Looking at Romania and their experience, it is clear that hunting bears never reduced the human-bear conflict situations. We humans must learn to live with these animals and adapt our practices.

said Max Rossberg of the European Wilderness Society, summarising the future challenges.

Robin Rigg, Chairman of the Slovak Wildlife Society, provided us with several sources of additional information about Bears and other Wildlife in Slovakia.

Vlado Vancura

Vlado Vancura is the Deputy Chairman and Director of wilderness of the European Wilderness Society and is based in Liptovsky Hradok, Slovakia.

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6 thoughts on “Bear management in Slovakia

  1. Hi Robin,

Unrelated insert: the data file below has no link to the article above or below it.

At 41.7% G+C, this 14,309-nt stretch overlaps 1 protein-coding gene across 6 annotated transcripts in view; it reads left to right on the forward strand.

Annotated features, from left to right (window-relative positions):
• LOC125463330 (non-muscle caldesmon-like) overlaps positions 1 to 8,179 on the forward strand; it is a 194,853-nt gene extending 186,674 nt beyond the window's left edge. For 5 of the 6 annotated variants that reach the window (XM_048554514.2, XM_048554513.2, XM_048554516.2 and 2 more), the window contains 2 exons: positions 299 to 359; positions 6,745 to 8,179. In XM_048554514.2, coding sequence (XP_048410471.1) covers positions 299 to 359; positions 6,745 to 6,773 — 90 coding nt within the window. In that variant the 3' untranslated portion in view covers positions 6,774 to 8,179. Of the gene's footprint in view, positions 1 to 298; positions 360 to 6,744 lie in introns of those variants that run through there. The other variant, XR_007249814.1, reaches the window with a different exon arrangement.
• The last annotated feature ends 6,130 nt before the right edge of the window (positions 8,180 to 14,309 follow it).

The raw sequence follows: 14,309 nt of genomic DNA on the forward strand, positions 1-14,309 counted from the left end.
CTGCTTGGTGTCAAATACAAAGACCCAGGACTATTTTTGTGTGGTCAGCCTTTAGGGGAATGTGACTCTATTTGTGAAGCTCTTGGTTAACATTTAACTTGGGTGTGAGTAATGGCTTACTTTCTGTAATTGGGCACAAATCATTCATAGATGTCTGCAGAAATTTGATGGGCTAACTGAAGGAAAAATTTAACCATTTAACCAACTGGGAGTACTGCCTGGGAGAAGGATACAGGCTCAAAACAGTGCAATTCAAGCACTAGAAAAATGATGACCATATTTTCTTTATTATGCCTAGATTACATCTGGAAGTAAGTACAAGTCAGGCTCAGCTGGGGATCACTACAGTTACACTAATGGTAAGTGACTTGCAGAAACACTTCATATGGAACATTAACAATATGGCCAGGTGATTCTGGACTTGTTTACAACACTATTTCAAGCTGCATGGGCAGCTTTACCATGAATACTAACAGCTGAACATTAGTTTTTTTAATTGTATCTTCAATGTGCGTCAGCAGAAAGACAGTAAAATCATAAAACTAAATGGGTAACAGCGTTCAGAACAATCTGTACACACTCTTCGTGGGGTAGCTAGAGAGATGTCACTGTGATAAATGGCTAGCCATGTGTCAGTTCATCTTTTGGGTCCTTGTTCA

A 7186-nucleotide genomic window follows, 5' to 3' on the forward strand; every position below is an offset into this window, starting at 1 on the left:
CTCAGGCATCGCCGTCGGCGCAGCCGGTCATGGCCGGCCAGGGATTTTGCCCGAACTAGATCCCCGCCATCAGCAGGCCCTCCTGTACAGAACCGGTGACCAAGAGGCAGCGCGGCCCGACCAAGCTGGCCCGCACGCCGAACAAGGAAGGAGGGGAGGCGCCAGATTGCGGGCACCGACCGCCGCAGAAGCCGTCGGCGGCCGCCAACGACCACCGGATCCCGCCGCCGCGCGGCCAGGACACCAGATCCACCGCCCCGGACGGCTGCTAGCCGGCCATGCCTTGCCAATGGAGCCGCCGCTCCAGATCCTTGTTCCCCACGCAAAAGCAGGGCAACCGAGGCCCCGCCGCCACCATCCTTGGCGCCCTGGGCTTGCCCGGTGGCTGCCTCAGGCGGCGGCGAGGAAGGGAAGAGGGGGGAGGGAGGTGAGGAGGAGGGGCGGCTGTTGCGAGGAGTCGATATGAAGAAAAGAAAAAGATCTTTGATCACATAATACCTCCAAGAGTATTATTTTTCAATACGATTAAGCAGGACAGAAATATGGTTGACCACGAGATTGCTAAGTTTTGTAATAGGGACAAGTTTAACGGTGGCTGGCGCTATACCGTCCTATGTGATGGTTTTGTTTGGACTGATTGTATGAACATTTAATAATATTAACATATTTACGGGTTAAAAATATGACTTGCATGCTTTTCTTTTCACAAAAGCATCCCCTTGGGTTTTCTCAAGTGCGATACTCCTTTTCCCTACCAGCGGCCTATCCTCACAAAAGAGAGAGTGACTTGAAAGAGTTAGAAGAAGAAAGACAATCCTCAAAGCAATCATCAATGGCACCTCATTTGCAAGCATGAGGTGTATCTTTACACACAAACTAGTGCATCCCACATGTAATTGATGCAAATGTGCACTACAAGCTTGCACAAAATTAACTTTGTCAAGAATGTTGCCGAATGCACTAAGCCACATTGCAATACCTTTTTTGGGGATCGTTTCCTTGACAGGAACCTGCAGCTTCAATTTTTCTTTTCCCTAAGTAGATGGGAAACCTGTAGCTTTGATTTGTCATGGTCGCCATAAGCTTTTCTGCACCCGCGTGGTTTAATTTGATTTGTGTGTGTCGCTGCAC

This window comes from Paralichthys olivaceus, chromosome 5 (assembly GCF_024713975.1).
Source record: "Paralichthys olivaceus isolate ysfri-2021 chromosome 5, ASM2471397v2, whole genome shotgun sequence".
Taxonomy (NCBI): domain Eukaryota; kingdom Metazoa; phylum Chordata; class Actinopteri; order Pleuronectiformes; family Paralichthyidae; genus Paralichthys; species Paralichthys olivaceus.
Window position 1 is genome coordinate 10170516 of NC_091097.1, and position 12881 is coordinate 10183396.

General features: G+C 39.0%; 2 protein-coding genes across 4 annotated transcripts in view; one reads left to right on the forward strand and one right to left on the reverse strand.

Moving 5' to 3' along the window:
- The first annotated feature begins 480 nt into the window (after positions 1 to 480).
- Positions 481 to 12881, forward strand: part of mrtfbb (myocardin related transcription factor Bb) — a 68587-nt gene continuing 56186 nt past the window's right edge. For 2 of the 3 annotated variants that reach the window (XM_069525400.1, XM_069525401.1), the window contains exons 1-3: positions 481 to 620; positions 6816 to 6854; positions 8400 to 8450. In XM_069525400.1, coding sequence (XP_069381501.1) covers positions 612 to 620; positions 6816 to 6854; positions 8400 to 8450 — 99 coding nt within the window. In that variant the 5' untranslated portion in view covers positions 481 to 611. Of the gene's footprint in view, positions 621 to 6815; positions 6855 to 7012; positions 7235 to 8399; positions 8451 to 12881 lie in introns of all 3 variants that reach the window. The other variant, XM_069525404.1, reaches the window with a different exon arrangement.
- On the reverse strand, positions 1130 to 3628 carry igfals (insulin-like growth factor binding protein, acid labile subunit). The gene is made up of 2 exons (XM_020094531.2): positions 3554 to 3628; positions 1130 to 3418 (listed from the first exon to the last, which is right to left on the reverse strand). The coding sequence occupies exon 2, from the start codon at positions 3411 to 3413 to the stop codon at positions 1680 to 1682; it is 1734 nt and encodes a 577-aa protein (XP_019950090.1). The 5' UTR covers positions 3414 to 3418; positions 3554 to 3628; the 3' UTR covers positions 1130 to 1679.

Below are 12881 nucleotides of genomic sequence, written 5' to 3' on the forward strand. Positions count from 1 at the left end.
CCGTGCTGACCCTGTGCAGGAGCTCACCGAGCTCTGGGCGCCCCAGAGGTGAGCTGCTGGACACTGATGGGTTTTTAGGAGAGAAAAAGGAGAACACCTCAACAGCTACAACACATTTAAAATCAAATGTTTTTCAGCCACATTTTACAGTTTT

thank you for providing this valuable information. We updated the post.

    It is a pity that most of these studies are published only in Slovakian. On the issue of hunting bears to reduce human conflicts, it seems that there is enough scientific evidence that most human bear conflicts cannot be solved with increased hunting regimes. In fact the latest study from Scandinavia even shows the negative impact of hunting on the genetic variability of bears and thus reduces their long term chance of survivor as a species. Wilderness is an area with no human impact nor extraction including no hunting or game management.

    Since you only live a few miles away from my home town Liptovsky Hradok, I would love to meet you as discussed a few months ago and exchange our views and learn from each other.

    Wild Regards Vlado

  2. Dear Max,